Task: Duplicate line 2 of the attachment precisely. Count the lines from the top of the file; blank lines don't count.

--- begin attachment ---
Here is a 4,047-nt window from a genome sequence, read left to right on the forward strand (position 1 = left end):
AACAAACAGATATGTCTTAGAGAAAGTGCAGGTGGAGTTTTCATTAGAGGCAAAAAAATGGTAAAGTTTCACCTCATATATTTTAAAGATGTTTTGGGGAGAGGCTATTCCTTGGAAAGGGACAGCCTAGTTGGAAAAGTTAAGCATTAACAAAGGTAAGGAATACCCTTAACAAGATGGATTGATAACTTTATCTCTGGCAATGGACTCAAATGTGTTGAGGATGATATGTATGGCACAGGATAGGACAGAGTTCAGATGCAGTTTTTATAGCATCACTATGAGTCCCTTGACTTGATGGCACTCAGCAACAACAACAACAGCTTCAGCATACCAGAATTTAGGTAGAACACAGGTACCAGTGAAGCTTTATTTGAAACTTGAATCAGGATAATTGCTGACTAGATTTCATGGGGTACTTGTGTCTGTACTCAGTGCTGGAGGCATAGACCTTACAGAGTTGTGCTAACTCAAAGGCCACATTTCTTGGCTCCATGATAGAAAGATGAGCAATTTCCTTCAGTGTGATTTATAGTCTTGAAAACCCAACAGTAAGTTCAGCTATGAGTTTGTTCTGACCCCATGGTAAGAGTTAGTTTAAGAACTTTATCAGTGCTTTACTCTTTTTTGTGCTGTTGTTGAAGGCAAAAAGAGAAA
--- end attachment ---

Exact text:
AACAAACAGATATGTCTTAGAGAAAGTGCAGGTGGAGTTTTCATTAGAGGCAAAAAAATGGTAAAGTTTCACCTCATATATTTTAAAGATGTTTTGGGGAGAGGCTATTCCTTGGAAAGGGACAGCCTAGTTGGAAAAGTTAAGCATTAACAAAGGTAAGGAATACCCTTAACAAGATGGATTGATAACTTTATCTCTGGCAATGGACTCAAATGTGTTGAGGATGATATGTATGGCACAGGATAGGACAGAGTTCAGATGCAGTTTTTATAGCATCACTATGAGTCCCTTGACTTGATGGCACTCAGCAACAACAACAACAGCTTCAGCATACCAGAATTTAGGTAGAACACAGGTACCAGTGAAGCTTTATTTGAAACTTGAATCAGGATAATTGCTGACTAGATTTCATGGGGTACTTGTGTCTGTACTCAGTGCTGGAGGCATAGACCTTACAGAGTTGTGCTAACTCAAAGGCCACATTTCTTGGCTCCATGATAGAAAGATGAGCAATTTCCTTCAGTGTGATTTATAGTCTTGAAAACCCAACAGTAAGTTCAGCTATGAGTTTGTTCTGACCCCATGGTAAGAGTTAGTTTAAGAACTTTATCAGTGCTTTACTCTTTTTTGTGCTGTTGTTGAAGGCAAAAAGAGAAA